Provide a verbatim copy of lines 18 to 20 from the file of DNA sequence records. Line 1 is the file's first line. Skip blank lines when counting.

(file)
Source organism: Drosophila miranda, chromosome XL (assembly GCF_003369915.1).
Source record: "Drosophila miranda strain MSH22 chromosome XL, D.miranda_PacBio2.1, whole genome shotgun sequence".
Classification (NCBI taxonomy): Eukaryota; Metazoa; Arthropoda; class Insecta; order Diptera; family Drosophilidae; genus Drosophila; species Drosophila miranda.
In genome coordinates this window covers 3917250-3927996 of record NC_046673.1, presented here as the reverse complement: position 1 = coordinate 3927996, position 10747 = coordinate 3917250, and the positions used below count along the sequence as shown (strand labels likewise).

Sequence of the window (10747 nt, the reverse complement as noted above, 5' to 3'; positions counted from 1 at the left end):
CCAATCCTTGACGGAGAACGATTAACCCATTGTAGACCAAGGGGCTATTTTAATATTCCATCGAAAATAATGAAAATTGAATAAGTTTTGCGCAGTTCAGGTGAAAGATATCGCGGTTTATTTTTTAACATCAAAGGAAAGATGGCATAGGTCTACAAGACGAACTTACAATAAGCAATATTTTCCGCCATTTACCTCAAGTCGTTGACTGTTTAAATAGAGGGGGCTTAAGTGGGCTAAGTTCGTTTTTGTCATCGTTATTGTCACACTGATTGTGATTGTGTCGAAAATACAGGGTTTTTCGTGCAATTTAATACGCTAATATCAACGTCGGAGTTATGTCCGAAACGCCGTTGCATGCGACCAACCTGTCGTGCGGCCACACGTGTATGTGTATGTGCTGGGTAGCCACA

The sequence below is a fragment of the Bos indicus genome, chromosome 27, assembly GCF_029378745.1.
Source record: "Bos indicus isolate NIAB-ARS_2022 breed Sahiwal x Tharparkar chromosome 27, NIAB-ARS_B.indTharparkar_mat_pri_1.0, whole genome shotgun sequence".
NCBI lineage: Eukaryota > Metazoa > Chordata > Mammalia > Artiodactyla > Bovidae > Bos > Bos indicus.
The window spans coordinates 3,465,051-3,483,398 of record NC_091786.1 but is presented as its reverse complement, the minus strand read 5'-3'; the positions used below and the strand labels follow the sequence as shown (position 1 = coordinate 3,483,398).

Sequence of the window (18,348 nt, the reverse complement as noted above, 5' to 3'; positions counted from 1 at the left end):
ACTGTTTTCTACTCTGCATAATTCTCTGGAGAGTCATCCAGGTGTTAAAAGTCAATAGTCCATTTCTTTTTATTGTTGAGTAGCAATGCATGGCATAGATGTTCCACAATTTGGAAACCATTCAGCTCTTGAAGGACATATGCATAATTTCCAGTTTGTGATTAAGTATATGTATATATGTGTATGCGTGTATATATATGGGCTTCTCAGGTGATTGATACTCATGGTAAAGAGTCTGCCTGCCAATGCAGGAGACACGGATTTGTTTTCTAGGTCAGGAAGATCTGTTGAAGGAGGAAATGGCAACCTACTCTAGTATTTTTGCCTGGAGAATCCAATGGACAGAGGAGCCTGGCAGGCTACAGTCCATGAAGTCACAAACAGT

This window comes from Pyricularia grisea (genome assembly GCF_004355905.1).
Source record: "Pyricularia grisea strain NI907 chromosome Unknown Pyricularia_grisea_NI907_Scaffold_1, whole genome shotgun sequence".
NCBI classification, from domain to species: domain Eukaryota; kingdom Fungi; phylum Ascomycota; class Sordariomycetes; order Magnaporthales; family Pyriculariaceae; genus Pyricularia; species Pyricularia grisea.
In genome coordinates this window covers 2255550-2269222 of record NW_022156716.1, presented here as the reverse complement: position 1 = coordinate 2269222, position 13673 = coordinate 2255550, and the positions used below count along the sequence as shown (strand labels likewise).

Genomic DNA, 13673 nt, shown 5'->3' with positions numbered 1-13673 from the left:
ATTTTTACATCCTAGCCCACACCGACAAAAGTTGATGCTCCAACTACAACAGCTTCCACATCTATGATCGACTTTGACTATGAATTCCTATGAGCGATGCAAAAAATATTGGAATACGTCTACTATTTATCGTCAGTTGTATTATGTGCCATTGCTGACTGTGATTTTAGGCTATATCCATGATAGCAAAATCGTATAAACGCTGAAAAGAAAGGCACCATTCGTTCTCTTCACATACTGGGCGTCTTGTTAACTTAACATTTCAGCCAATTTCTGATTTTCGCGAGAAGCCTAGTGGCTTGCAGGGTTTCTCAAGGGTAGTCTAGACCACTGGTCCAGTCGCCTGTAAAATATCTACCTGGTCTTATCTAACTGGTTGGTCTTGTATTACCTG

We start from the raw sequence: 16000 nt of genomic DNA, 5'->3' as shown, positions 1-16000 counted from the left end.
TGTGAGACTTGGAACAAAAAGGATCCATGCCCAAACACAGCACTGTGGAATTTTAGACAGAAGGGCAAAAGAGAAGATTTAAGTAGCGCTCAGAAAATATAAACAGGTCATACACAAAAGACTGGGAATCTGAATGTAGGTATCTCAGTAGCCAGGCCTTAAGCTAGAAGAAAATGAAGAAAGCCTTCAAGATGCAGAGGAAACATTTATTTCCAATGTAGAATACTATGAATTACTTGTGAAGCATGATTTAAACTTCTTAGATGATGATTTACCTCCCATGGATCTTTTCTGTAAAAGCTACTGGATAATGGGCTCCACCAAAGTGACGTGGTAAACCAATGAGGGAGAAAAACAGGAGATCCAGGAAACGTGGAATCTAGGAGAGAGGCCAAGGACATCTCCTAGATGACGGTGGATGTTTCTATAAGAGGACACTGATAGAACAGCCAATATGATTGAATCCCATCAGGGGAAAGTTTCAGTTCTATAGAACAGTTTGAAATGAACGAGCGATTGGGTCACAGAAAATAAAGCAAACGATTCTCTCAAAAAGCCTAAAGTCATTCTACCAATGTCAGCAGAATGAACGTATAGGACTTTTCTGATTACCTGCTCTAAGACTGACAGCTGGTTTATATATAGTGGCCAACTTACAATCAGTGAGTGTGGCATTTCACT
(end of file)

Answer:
ATTTTTACATCCTAGCCCACACCGACAAAAGTTGATGCTCCAACTACAACAGCTTCCACATCTATGATCGACTTTGACTATGAATTCCTATGAGCGATGCAAAAAATATTGGAATACGTCTACTATTTATCGTCAGTTGTATTATGTGCCATTGCTGACTGTGATTTTAGGCTATATCCATGATAGCAAAATCGTATAAACGCTGAAAAGAAAGGCACCATTCGTTCTCTTCACATACTGGGCGTCTTGTTAACTTAACATTTCAGCCAATTTCTGATTTTCGCGAGAAGCCTAGTGGCTTGCAGGGTTTCTCAAGGGTAGTCTAGACCACTGGTCCAGTCGCCTGTAAAATATCTACCTGGTCTTATCTAACTGGTTGGTCTTGTATTACCTG

We start from the raw sequence: 16000 nt of genomic DNA, 5'->3' as shown, positions 1-16000 counted from the left end.
TGTGAGACTTGGAACAAAAAGGATCCATGCCCAAACACAGCACTGTGGAATTTTAGACAGAAGGGCAAAAGAGAAGATTTAAGTAGCGCTCAGAAAATATAAACAGGTCATACACAAAAGACTGGGAATCTGAATGTAGGTATCTCAGTAGCCAGGCCTTAAGCTAGAAGAAAATGAAGAAAGCCTTCAAGATGCAGAGGAAACATTTATTTCCAATGTAGAATACTATGAATTACTTGTGAAGCATGATTTAAACTTCTTAGATGATGATTTACCTCCCATGGATCTTTTCTGTAAAAGCTACTGGATAATGGGCTCCACCAAAGTGACGTGGTAAACCAATGAGGGAGAAAAACAGGAGATCCAGGAAACGTGGAATCTAGGAGAGAGGCCAAGGACATCTCCTAGATGACGGTGGATGTTTCTATAAGAGGACACTGATAGAACAGCCAATATGATTGAATCCCATCAGGGGAAAGTTTCAGTTCTATAGAACAGTTTGAAATGAACGAGCGATTGGGTCACAGAAAATAAAGCAAACGATTCTCTCAAAAAGCCTAAAGTCATTCTACCAATGTCAGCAGAATGAACGTATAGGACTTTTCTGATTACCTGCTCTAAGACTGACAGCTGGTTTATATATAGTGGCCAACTTACAATCAGTGAGTGTGGCATTTCACT